Characterization of strand displacement synthesis catalyzed by bacteriophage T7 DNA polymerase.

Abstract:

The DNA polymerase induced after infection of Escherichia coli by bacteriophage T7 can exist in two forms. One distinguishing property of Form I, the elimination of nicks in double-stranded DNA templates, strongly suggests that this form of the polymerase catalyzes limited DNA synthesis at nicks, resulting in displacement of the downstream strand. In this paper, we document this reaction by a detailed characterization of the DNA product. DNA synthesis on circular, duplex DNA templates containing a single site-specific nick results in circular molecules bearing duplex branches. Analysis of newly synthesized DNA excised from the product shows that the majority of the branches are less than 500 base pairs in length and that they arise from a limited number of sites. The branches have fully base-paired termini but are attached by two noncomplementary DNA strands that have a combined length of less than 30 nucleotides. The product molecules are topologically constrained as a result of the duplex branch. DNA sequence analysis has provided an unequivocal structure of one such product molecule. We conclude that strand displacement synthesis catalyzed by Form I of T7 DNA polymerase is terminated by a template-switching reaction. We propose two distinct models for template-switching that we call primer relocation and rotational strand exchange. Strand displacement synthesis catalyzed by Form I of T7 DNA polymerase effectively converts T7 DNA circles that are held together by hydrogen bonds in their 160-nucleotide-long terminal redundancy to T7-length linear molecules. We suggest that strand displacement synthesis catalyzed by T7 DNA polymerase is essential in vivo to the processing of a T7 DNA concatemer to mature T7 genomes.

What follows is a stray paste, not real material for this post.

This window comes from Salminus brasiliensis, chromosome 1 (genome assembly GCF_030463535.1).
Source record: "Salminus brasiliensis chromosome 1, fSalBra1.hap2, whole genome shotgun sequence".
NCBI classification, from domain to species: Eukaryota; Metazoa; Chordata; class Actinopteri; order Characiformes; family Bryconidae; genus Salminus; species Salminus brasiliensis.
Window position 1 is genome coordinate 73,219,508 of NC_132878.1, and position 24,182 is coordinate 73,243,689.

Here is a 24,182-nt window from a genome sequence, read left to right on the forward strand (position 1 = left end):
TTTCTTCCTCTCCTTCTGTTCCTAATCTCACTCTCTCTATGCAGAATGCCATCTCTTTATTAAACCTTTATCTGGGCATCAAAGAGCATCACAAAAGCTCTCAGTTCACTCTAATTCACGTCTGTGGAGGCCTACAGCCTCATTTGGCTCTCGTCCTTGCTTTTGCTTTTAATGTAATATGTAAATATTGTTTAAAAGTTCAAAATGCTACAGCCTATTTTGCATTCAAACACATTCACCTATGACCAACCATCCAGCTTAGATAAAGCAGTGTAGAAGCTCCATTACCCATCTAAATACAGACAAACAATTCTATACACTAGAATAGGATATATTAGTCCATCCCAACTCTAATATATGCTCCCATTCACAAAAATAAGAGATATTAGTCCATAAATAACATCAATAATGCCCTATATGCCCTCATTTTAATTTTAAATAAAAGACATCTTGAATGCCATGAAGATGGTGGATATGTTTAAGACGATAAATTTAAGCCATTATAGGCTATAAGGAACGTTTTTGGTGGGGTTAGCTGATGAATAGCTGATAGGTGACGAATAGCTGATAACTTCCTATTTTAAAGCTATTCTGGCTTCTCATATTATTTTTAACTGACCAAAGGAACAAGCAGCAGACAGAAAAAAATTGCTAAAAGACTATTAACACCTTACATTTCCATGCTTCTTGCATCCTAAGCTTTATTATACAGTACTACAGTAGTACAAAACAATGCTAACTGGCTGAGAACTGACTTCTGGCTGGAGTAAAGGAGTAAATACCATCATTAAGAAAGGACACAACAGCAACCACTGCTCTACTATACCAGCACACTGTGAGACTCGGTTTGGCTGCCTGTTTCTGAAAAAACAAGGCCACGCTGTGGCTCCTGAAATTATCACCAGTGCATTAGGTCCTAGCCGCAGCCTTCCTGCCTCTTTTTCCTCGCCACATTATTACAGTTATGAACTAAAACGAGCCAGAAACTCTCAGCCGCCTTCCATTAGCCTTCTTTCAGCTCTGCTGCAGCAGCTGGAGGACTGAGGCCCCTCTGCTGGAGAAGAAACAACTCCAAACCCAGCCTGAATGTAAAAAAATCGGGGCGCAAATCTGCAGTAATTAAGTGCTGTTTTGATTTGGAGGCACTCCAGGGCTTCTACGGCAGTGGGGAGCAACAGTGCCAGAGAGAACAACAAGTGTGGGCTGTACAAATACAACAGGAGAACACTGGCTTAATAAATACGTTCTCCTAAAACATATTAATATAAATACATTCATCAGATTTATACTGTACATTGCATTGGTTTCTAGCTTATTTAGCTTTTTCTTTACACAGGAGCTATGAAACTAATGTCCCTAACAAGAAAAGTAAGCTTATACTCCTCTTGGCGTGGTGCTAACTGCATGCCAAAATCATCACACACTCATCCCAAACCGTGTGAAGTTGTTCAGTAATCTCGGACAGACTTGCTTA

Polymerases:

Topics:

Historical Protein Properties (MW, pI, ...), Accessory Proteins/Complexes, Nucleotide Incorporation, Exonuclease Activity, Nick Extension

One line summary:

This paper describes how T7 DNA polymerase purified without EDTA catalyzes strand displacement synthesis. It concludes that synthesis is terminated by a template-switching reaction that yields a duplex branch and proposes that the branch arises as a result of either primer relocation or rotational strand exchange.

Status:

new topics/pols set partial results complete validated

Results:

Polymerase Reference Property Result Context
T7 (purified without EDTA) Lechner RL1983 3-5' Exonuclease (proofreading) Yes
T7 (purified without EDTA) Lechner RL1983 Cloned or native Native organism
T7 (purified without EDTA) Lechner RL1983 Tagged No
T7 (purified without EDTA) Lechner RL1983 Full length or truncated Full length
T7 (purified without EDTA) Lechner RL1983 Specific Activity 5800 units/mg
T7 (purified without EDTA) Lechner RL1983 Other accessory protein(s) E. coli thioredoxin
T7 (purified without EDTA) Lechner RL1983 Nick Extension Yes, via strand displacement
T7 Lechner RL1983 3-5' Exonuclease (proofreading) Yes
T7 Lechner RL1983 Cloned or native Native organism
T7 Lechner RL1983 Tagged No
T7 Lechner RL1983 Full length or truncated Full length
T7 Lechner RL1983 Specific Activity 1.08E+04 units/mg
T7 Lechner RL1983 Specific Activity 5800 units/mg
T7 Lechner RL1983 Nick Extension No
T7 Lechner RL1983 Other accessory protein(s) E. coli thioredoxin

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